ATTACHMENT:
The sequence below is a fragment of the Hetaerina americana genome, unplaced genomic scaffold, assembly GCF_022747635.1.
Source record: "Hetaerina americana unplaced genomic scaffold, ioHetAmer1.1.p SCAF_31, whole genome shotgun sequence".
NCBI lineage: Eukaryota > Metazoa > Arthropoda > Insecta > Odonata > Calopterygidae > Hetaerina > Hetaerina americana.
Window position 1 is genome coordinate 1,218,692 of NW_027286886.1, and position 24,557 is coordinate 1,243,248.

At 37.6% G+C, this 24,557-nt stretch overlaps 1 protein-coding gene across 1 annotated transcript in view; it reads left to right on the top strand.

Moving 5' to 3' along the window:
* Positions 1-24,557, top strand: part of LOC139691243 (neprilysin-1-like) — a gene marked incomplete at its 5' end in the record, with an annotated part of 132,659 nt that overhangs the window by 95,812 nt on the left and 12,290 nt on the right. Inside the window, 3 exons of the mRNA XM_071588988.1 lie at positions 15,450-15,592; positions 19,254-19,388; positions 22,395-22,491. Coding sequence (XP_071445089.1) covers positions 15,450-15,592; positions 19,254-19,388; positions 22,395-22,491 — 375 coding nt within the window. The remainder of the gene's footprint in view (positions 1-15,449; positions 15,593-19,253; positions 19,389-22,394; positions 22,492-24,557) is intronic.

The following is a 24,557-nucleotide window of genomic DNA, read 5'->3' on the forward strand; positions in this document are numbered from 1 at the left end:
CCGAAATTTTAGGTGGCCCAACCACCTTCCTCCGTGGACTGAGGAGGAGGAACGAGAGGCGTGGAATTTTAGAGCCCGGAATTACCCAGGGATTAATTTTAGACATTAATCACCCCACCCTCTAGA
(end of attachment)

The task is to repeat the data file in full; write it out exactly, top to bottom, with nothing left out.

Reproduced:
The sequence below is a fragment of the Hetaerina americana genome, unplaced genomic scaffold, assembly GCF_022747635.1.
Source record: "Hetaerina americana unplaced genomic scaffold, ioHetAmer1.1.p SCAF_31, whole genome shotgun sequence".
NCBI lineage: Eukaryota > Metazoa > Arthropoda > Insecta > Odonata > Calopterygidae > Hetaerina > Hetaerina americana.
Window position 1 is genome coordinate 1,218,692 of NW_027286886.1, and position 24,557 is coordinate 1,243,248.

At 37.6% G+C, this 24,557-nt stretch overlaps 1 protein-coding gene across 1 annotated transcript in view; it reads left to right on the top strand.

Moving 5' to 3' along the window:
* Positions 1-24,557, top strand: part of LOC139691243 (neprilysin-1-like) — a gene marked incomplete at its 5' end in the record, with an annotated part of 132,659 nt that overhangs the window by 95,812 nt on the left and 12,290 nt on the right. Inside the window, 3 exons of the mRNA XM_071588988.1 lie at positions 15,450-15,592; positions 19,254-19,388; positions 22,395-22,491. Coding sequence (XP_071445089.1) covers positions 15,450-15,592; positions 19,254-19,388; positions 22,395-22,491 — 375 coding nt within the window. The remainder of the gene's footprint in view (positions 1-15,449; positions 15,593-19,253; positions 19,389-22,394; positions 22,492-24,557) is intronic.

The following is a 24,557-nucleotide window of genomic DNA, read 5'->3' on the forward strand; positions in this document are numbered from 1 at the left end:
CCGAAATTTTAGGTGGCCCAACCACCTTCCTCCGTGGACTGAGGAGGAGGAACGAGAGGCGTGGAATTTTAGAGCCCGGAATTACCCAGGGATTAATTTTAGACATTAATCACCCCACCCTCTAGA